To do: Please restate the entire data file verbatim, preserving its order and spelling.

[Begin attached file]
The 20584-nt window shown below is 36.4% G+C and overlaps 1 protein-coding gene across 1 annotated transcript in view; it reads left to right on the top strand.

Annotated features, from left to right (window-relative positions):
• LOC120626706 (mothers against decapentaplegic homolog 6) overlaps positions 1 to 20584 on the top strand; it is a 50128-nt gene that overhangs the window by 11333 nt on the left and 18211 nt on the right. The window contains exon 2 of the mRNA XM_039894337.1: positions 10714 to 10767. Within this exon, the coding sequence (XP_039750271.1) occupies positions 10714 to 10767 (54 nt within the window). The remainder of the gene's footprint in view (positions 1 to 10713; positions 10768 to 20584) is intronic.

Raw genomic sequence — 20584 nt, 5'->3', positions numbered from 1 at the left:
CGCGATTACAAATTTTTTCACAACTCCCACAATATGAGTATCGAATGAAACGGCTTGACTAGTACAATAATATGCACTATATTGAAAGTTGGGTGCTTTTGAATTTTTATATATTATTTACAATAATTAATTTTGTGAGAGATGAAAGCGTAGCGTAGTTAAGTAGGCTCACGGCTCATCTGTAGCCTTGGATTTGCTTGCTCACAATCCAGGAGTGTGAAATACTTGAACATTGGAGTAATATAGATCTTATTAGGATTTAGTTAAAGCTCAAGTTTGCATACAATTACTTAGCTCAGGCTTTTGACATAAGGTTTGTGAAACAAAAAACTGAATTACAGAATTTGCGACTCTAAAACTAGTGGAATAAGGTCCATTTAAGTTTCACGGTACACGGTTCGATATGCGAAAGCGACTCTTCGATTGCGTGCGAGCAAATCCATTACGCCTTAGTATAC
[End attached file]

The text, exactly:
The 20584-nt window shown below is 36.4% G+C and overlaps 1 protein-coding gene across 1 annotated transcript in view; it reads left to right on the top strand.

Annotated features, from left to right (window-relative positions):
• LOC120626706 (mothers against decapentaplegic homolog 6) overlaps positions 1 to 20584 on the top strand; it is a 50128-nt gene that overhangs the window by 11333 nt on the left and 18211 nt on the right. The window contains exon 2 of the mRNA XM_039894337.1: positions 10714 to 10767. Within this exon, the coding sequence (XP_039750271.1) occupies positions 10714 to 10767 (54 nt within the window). The remainder of the gene's footprint in view (positions 1 to 10713; positions 10768 to 20584) is intronic.

Raw genomic sequence — 20584 nt, 5'->3', positions numbered from 1 at the left:
CGCGATTACAAATTTTTTCACAACTCCCACAATATGAGTATCGAATGAAACGGCTTGACTAGTACAATAATATGCACTATATTGAAAGTTGGGTGCTTTTGAATTTTTATATATTATTTACAATAATTAATTTTGTGAGAGATGAAAGCGTAGCGTAGTTAAGTAGGCTCACGGCTCATCTGTAGCCTTGGATTTGCTTGCTCACAATCCAGGAGTGTGAAATACTTGAACATTGGAGTAATATAGATCTTATTAGGATTTAGTTAAAGCTCAAGTTTGCATACAATTACTTAGCTCAGGCTTTTGACATAAGGTTTGTGAAACAAAAAACTGAATTACAGAATTTGCGACTCTAAAACTAGTGGAATAAGGTCCATTTAAGTTTCACGGTACACGGTTCGATATGCGAAAGCGACTCTTCGATTGCGTGCGAGCAAATCCATTACGCCTTAGTATAC